Last season, the Baltimore Ravens revamped their passing game under new offensive coordinator Todd Monken. Things had grown a bit stale under Greg Roman in the years since Lamar Jackson's breakout MVP season in 2019, so the Baltimore brought in Monken to open things up and get the ball downfield. 

Needless to say, it worked. The additions of Zay Flowers, Odell Beckham Jr., Nelson Agholor and more helped Jackson to his best passing season in years, and to another MVP award. But the Ravens didn't get the results they wanted out of their offense in the playoffs, and like other teams that fell short, have been making some significant changes this offseason. 

One of those changes was bringing in Derrick Henry to lead the running back room after it dealt with so many injuries over the last few years, but the Ravens also had to address a need in their passing game. They waited until the fourth round to add a wide receiver, but general manager Eric DeCosta explained why he thinks North Carolina's Devontez Walker was the right fit for what they needed. 

""He's tall. He ran very fast -- 4.3s. Jumped over 42 inches, I think. Just an explosive guy," DeCosta said. "I think with us, one of the things that we've been missing a little bit is that big, linear, outside, field-stretcher type of guy."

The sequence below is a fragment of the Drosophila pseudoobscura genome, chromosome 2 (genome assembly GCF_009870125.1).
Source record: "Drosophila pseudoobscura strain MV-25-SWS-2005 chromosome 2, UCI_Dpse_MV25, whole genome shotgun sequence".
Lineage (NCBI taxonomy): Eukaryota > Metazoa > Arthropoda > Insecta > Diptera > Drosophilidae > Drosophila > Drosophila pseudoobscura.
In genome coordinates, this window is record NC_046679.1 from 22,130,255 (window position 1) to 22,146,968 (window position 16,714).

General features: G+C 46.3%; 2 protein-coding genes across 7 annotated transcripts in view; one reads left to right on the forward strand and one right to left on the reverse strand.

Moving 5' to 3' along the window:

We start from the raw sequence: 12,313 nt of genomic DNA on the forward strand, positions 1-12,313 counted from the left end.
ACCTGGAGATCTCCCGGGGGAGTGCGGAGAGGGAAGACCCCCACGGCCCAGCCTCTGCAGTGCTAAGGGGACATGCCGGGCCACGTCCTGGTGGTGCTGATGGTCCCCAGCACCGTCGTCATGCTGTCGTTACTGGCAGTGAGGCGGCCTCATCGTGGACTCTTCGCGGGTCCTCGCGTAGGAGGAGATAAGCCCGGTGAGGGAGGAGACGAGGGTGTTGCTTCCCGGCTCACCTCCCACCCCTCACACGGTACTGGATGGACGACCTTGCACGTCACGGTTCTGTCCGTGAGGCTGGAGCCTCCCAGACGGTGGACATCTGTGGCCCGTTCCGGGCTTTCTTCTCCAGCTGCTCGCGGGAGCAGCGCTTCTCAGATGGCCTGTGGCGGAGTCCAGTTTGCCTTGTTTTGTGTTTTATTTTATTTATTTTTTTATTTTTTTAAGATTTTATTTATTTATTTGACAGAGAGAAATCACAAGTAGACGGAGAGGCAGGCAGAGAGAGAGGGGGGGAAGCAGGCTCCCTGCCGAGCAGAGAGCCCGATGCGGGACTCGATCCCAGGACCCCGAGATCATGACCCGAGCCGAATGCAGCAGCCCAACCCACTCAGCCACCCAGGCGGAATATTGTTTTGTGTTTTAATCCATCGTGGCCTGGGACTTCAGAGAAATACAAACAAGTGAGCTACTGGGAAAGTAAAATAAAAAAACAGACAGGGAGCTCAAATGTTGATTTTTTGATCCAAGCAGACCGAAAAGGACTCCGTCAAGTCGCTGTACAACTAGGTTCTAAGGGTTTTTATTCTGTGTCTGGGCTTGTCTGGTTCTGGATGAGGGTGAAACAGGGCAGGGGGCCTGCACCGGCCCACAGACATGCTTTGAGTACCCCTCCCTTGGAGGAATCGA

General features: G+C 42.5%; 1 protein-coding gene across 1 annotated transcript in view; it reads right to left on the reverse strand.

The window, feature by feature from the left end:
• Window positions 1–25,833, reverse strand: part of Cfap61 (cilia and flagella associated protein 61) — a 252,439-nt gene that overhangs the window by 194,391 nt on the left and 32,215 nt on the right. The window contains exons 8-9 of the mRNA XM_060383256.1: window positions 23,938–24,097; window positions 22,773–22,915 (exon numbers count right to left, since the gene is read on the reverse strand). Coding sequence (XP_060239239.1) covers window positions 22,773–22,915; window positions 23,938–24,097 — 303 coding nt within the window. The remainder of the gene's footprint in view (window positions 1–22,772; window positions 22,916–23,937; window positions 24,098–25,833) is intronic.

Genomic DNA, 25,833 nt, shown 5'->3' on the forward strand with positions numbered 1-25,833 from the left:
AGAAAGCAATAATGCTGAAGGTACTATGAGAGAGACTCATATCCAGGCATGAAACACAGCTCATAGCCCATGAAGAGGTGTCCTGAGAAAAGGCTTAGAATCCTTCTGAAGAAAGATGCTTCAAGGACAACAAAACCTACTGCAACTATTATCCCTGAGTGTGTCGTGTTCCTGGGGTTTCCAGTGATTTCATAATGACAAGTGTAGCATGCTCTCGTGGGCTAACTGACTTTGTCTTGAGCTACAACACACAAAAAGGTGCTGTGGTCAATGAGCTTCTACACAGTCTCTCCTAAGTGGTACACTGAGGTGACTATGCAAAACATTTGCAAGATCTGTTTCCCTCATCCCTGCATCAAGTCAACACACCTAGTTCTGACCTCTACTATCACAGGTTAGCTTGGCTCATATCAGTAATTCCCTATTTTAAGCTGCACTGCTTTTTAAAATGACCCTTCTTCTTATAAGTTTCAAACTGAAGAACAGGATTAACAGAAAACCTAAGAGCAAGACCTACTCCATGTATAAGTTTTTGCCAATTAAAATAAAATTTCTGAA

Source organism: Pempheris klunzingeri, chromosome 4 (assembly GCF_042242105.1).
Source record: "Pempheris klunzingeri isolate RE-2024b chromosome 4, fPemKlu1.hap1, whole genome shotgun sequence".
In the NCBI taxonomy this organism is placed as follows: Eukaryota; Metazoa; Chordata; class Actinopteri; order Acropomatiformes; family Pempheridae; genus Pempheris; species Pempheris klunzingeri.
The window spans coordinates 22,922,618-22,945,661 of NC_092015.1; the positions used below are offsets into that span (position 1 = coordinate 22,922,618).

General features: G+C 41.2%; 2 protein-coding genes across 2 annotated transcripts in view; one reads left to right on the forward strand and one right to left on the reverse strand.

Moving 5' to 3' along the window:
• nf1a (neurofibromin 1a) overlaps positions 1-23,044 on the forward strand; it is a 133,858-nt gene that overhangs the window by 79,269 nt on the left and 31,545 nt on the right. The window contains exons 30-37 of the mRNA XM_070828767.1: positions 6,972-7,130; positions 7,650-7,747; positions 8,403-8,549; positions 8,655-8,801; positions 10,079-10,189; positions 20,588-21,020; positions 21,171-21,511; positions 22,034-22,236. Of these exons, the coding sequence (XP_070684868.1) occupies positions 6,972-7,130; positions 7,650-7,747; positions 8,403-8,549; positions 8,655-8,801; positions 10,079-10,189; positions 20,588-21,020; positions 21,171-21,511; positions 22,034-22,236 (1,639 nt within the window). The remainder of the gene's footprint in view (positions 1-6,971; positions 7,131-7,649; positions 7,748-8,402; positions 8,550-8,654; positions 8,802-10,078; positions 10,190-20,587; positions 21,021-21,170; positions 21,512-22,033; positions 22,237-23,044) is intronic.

DeCosta noted that Jackson wanted the Ravens to add that type of receiver to the mix. But he also explained why a former Ravens wideout played into the decision. 

"Having a guy like a Torrey Smith was for us, who can just run past people, catch the ball on vertical routes, draw pass interference penalties, force teams to play two-deep Cover 2-type coverages against us -- I think it's gonna really help us," he said. "He's a guy who can go get the ball."

Walker finished the 2023 season with 15 explosive receptions, according to TruMedia, but that number came in a shortened campaign thanks to the NCAA's eligibility rules keeping him out for a significant portion of the year. He had 17 such receptions on only 332 routes at Kent State in 2022, and his 32 such catches across the two seasons combined ranked inside the top 50 nationally out of the 332 receivers with at least 50 total receptions during that time.

Fourth-round wideouts typically aren't considered -- or counted on to be -- instant-impact players, but if the Ravens carve out this narrow role for him to begin his career before expanding his responsibilities down the line, perhaps he can be an exception.